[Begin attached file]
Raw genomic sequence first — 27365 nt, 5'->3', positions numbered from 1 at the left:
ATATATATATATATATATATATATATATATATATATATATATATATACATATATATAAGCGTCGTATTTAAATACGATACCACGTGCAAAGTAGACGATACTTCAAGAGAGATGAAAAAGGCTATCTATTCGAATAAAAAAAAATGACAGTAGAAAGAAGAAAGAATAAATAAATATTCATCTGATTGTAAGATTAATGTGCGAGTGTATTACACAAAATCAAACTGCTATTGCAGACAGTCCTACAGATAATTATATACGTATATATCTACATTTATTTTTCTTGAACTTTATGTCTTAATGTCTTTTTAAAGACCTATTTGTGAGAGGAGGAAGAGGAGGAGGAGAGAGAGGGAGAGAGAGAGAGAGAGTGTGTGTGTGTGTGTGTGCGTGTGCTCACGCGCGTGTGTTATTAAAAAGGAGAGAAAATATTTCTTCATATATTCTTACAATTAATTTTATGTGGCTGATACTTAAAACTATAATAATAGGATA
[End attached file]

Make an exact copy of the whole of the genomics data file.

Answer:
Raw genomic sequence first — 27365 nt, 5'->3', positions numbered from 1 at the left:
ATATATATATATATATATATATATATATATATATATATATATATATACATATATATAAGCGTCGTATTTAAATACGATACCACGTGCAAAGTAGACGATACTTCAAGAGAGATGAAAAAGGCTATCTATTCGAATAAAAAAAAATGACAGTAGAAAGAAGAAAGAATAAATAAATATTCATCTGATTGTAAGATTAATGTGCGAGTGTATTACACAAAATCAAACTGCTATTGCAGACAGTCCTACAGATAATTATATACGTATATATCTACATTTATTTTTCTTGAACTTTATGTCTTAATGTCTTTTTAAAGACCTATTTGTGAGAGGAGGAAGAGGAGGAGGAGAGAGAGGGAGAGAGAGAGAGAGAGTGTGTGTGTGTGTGTGTGCGTGTGCTCACGCGCGTGTGTTATTAAAAAGGAGAGAAAATATTTCTTCATATATTCTTACAATTAATTTTATGTGGCTGATACTTAAAACTATAATAATAGGATA